We often hear we should improve our diets but did you know a healthier you could also mean a healthier planet?
The global population is expected to reach 9.7 billion by 2050 leading to increasing demands for food.
And there are already around 165 million tonnes of plastic floating around our oceans.
Food production causes about one-third of all greenhouse gas emissions and uses two-thirds of freshwater and over one-third of the land available on our planet.
The British Nutrition Foundation has revealed there are several ways we can help reduce the impact of food production on the environment…
Start crying over spilled milk
In the UK alone, roughly three million glasses of milk are poured down the sink every day.
And of these, many are due to fridges being set to the wrong temperature (keep it between 0-5C) or going out-of-date before they can be drunk.
Remember the difference between use-by and best before labels on food, and plan your meals in advance so less goes to waste.
Around 10% of global greenhouse gas emissions are caused by food waste – so even small changes can make a large difference.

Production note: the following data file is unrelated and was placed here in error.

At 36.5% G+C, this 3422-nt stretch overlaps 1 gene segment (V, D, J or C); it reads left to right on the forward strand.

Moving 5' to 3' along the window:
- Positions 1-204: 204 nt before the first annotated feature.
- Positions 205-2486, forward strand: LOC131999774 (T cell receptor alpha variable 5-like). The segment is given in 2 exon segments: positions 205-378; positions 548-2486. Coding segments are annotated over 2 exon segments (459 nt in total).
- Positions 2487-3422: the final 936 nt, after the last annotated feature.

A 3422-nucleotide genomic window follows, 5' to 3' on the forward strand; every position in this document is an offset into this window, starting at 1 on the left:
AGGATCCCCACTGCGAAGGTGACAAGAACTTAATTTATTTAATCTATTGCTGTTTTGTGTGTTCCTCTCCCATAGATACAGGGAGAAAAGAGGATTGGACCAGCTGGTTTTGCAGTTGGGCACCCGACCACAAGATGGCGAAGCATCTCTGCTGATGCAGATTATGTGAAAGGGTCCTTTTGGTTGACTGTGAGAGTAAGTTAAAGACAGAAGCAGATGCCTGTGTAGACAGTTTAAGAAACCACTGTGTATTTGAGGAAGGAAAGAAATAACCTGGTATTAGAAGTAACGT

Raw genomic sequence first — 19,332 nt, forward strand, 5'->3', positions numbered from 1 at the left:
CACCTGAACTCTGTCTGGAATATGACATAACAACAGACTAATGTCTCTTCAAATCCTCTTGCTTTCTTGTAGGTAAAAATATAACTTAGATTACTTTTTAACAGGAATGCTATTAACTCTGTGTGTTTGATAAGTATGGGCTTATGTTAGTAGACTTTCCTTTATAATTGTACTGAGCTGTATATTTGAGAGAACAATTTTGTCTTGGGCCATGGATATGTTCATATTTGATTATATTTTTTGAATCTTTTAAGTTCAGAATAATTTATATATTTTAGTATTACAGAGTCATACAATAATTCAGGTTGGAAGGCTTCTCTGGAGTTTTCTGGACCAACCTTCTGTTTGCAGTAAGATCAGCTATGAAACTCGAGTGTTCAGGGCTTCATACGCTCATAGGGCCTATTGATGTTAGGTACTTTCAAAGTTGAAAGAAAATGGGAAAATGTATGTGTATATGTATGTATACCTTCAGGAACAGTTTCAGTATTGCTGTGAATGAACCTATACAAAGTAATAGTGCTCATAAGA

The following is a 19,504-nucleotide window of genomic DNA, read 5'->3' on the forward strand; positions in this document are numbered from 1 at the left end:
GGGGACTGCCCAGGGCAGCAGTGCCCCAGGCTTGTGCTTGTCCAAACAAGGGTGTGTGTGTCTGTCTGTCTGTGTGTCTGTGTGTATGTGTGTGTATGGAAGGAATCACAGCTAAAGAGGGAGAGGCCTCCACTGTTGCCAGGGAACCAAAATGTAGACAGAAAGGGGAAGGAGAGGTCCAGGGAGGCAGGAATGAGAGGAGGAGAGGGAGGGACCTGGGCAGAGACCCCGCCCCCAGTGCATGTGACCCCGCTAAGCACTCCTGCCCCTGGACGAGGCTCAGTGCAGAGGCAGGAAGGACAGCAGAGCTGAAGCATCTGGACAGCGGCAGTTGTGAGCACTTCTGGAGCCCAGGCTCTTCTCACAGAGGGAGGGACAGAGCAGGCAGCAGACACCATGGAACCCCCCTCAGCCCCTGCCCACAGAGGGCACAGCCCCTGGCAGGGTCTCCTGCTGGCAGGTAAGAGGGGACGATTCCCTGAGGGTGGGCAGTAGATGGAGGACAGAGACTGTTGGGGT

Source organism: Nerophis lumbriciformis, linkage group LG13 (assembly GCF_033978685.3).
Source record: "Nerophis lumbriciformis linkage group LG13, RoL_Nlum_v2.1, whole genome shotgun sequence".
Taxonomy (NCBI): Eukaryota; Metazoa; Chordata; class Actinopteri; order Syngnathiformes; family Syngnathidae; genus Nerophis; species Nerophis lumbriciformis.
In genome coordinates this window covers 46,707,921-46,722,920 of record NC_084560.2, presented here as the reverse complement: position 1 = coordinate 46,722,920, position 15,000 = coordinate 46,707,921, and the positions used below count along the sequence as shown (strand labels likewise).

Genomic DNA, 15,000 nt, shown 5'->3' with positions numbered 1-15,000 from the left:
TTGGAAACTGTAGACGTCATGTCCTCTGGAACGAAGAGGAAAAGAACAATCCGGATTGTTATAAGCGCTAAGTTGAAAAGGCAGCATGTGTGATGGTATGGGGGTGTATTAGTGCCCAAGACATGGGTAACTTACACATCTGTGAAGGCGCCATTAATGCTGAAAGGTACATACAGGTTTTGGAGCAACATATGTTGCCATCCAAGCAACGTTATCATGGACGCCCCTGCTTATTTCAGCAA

Ditch the crisps and cakes – try peanut butter instead
The BNF says foods that are high in fat, salt and sugar are some of the biggest culprits when it comes to greenhouse gas emissions, due to the way they’re manufactured.
They can also have a toll on the likes of land and water use.
While we can still have snacks, it’s best to set the chocolate and crisps aside in favour for something like wholemeal toast with peanut butter.
Always go for a seafood selection
Fish provides an important source of long-chain Omega-3 fats which can reduce your risk of cardiovascular disease.
Eating two 140g portions a week is good for your diet but to protect our seas we need to be aware of the issue of global fish stocks.
One-third of fish stocks are thought to be overfished. But we can try to experiment with a wider range of seafood to reduce pressure on cod, haddock, tuna, salmon and prawn stocks.
Using the Good Fish Guide can help you make more sustainable choices as well as choosing seafood certified with an eco-label.
Get the scales out
Eating a variety of plant-based foods is good for the environment – and healthier for you too.
They’re a good source of vitamins, minerals and fibre and we should aim to eat at least five portions a day.
Try having fruit as a snack or adding fresh, frozen or canned vegetables into curries, stews or soups.
Additionally, swap some meat for plant-based proteins like beans, lentils or chickpeas.
If you follow the UK’s healthy eating advice guide you’ll eat a more plant-rich diet with more fibre.
You don’t need to achieve this balance with every meal, but it’s best to try to get the balance right over a day or even a week.
This will help you cut down on meat, dairy and junk foods which can be bad for the environment.